Microbiology Section DOI : 10.7860/JCDR/2018/34209.11480
Year : 2018 | Month : May | Volume : 12 | Issue : 05 Page : DC01 - DC05

Assessment of Microbial Contamination in Indoor Air of Private Maternity Homes in Moga, Punjab

Harsh Kumar1, Amandeep Kaur2, Bhavneet Kaur3, Ramesh Kumar Gupta4, Daljeet Singh Dhanjal5, Amandeep Kaur6, Uzain Zahoor7, Rajdeep Palaha8

1 Assistant Professor, Department of Medical Laboratory Technology, BIS College of Science and Technology, Moga, Punjab, India.
2 Graduate Student, Department of Medical Laboratory Technology, BIS College of Science and Technology, Moga, Punjab, India.
3 Graduate Student, Department of Medical Laboratory Technology, BIS College of Science and Technology, Moga, Punjab, India.
4 Postgraduate Student, Department of Microbiology, Guru Nanak Dev University, Amritsar, Punjab, India.
5 Postgraduate Student, Department of Biotechnology, Lovely Professional University, Phagwara, Punjab, India.
6 Postgraduate Student, Department of Biotechnology, Lovely Professional University, Phagwara, Punjab, India.
7 Postgraduate Student, Department of Food Technology, IKG Punjab Technical University, Kapurthala, Punjab, India.
8 Food Safety Officer, Department of Health, Civil Hospital, Bathinda, Punjab, India.


NAME, ADDRESS, E-MAIL ID OF THE CORRESPONDING AUTHOR: Dr. Harsh Kumar, Assistant Professor, Department of Medical Laboratory Technology, BIS College of Science and Technology, Moga-142043, Punjab, India.
E-mail: harsh36yac@yahoo.com
Abstract

Introduction

Assessment of indoor air quality has become important as the bacteria and fungi are omnipresent. Human diseases caused by microorganisms can be classified as bacterial, fungal and viral infection and infection type is determined by the source of infection which can be air, food, water and soil via which the infection transmits in immune-suppressed patient leading to the pathogenic diseases in the hospital wards.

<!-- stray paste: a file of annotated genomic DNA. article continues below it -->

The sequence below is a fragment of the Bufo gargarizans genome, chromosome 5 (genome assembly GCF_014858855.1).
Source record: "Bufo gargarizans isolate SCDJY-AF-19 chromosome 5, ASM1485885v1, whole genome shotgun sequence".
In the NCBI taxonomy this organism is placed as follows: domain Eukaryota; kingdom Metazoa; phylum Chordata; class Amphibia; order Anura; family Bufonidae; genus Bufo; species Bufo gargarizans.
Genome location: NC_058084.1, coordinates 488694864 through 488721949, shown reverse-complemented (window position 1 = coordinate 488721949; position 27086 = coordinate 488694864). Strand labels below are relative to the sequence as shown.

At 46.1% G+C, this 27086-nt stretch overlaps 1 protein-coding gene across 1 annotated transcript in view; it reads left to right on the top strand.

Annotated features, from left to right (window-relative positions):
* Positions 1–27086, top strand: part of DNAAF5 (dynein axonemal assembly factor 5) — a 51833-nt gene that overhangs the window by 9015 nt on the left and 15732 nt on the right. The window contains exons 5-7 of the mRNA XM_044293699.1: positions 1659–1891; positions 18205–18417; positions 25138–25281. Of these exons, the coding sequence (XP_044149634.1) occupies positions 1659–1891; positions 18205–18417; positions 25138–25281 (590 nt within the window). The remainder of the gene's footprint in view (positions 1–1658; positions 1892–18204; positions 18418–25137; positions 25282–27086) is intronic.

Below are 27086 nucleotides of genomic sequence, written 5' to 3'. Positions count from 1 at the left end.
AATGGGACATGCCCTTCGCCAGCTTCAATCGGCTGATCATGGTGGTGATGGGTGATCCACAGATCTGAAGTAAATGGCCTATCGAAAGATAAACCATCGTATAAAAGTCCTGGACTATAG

Aim

To assess the microbial contamination in the air of general and private ward of the private maternity homes in the province of Moga region, Punjab, India.

Materials and Methods

The microbial contamination of indoor air of five different maternity homes in Moga district of Punjab, India was studied. The sampling of air (duplicates) was done by employing the passive air sampling procedure (exposed-plate technique) for a one-month period. Different culture media was used for the analysis. Spearman’s rank correlation was used to find the regression coefficient among bacteria and fungi load in wards.

Results

The number of viable bacteria and fungi were ranging between 259-2665 CFU/m3 for bacteria and 79-826 CFU/m3 for fungi. A total of eight bacterial and six fungi were identified up to genus level. The correlation between bacteria vs. fungi was plotted using Spearman’s correlation which shows the positive linear association (p<0.001) with regression coefficient.

Conclusion